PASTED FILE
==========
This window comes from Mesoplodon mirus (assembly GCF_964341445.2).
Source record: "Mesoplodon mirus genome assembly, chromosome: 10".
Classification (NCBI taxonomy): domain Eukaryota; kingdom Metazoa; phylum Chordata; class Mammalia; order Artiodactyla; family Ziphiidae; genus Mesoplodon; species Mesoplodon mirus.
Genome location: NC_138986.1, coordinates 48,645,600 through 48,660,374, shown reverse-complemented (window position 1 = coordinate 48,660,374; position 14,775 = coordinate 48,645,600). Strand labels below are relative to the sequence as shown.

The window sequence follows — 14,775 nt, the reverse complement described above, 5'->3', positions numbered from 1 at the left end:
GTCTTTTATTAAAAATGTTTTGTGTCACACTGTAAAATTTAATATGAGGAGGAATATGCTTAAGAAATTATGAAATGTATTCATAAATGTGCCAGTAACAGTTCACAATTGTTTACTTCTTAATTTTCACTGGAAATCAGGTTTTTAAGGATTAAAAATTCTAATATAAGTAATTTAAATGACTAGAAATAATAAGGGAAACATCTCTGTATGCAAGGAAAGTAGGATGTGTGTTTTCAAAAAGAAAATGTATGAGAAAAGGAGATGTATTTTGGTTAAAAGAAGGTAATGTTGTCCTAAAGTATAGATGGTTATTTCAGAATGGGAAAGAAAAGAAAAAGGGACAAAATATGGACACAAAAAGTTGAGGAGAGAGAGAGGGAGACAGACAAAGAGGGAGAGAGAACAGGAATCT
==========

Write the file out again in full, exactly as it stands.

This window comes from Mesoplodon mirus (assembly GCF_964341445.2).
Source record: "Mesoplodon mirus genome assembly, chromosome: 10".
Classification (NCBI taxonomy): domain Eukaryota; kingdom Metazoa; phylum Chordata; class Mammalia; order Artiodactyla; family Ziphiidae; genus Mesoplodon; species Mesoplodon mirus.
Genome location: NC_138986.1, coordinates 48,645,600 through 48,660,374, shown reverse-complemented (window position 1 = coordinate 48,660,374; position 14,775 = coordinate 48,645,600). Strand labels below are relative to the sequence as shown.

The window sequence follows — 14,775 nt, the reverse complement described above, 5'->3', positions numbered from 1 at the left end:
GTCTTTTATTAAAAATGTTTTGTGTCACACTGTAAAATTTAATATGAGGAGGAATATGCTTAAGAAATTATGAAATGTATTCATAAATGTGCCAGTAACAGTTCACAATTGTTTACTTCTTAATTTTCACTGGAAATCAGGTTTTTAAGGATTAAAAATTCTAATATAAGTAATTTAAATGACTAGAAATAATAAGGGAAACATCTCTGTATGCAAGGAAAGTAGGATGTGTGTTTTCAAAAAGAAAATGTATGAGAAAAGGAGATGTATTTTGGTTAAAAGAAGGTAATGTTGTCCTAAAGTATAGATGGTTATTTCAGAATGGGAAAGAAAAGAAAAAGGGACAAAATATGGACACAAAAAGTTGAGGAGAGAGAGAGGGAGACAGACAAAGAGGGAGAGAGAACAGGAATCT